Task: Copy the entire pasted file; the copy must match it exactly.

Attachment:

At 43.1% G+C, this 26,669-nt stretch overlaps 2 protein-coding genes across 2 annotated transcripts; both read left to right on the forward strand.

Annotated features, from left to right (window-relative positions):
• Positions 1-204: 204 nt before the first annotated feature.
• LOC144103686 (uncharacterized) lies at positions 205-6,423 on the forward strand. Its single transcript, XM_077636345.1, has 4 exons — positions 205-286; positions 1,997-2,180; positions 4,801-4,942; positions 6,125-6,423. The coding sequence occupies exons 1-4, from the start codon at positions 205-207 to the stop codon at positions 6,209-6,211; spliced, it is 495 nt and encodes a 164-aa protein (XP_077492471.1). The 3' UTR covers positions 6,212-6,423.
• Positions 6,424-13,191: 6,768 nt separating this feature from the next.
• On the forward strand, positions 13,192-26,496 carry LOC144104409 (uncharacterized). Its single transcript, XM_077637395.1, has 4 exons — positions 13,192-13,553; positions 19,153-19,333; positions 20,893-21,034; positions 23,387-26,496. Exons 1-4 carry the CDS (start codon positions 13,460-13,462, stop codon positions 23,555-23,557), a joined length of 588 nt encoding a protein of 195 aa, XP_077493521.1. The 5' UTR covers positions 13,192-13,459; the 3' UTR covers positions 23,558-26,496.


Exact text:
At 43.1% G+C, this 26,669-nt stretch overlaps 2 protein-coding genes across 2 annotated transcripts; both read left to right on the forward strand.

Annotated features, from left to right (window-relative positions):
• Positions 1-204: 204 nt before the first annotated feature.
• LOC144103686 (uncharacterized) lies at positions 205-6,423 on the forward strand. Its single transcript, XM_077636345.1, has 4 exons — positions 205-286; positions 1,997-2,180; positions 4,801-4,942; positions 6,125-6,423. The coding sequence occupies exons 1-4, from the start codon at positions 205-207 to the stop codon at positions 6,209-6,211; spliced, it is 495 nt and encodes a 164-aa protein (XP_077492471.1). The 3' UTR covers positions 6,212-6,423.
• Positions 6,424-13,191: 6,768 nt separating this feature from the next.
• On the forward strand, positions 13,192-26,496 carry LOC144104409 (uncharacterized). Its single transcript, XM_077637395.1, has 4 exons — positions 13,192-13,553; positions 19,153-19,333; positions 20,893-21,034; positions 23,387-26,496. Exons 1-4 carry the CDS (start codon positions 13,460-13,462, stop codon positions 23,555-23,557), a joined length of 588 nt encoding a protein of 195 aa, XP_077493521.1. The 5' UTR covers positions 13,192-13,459; the 3' UTR covers positions 23,558-26,496.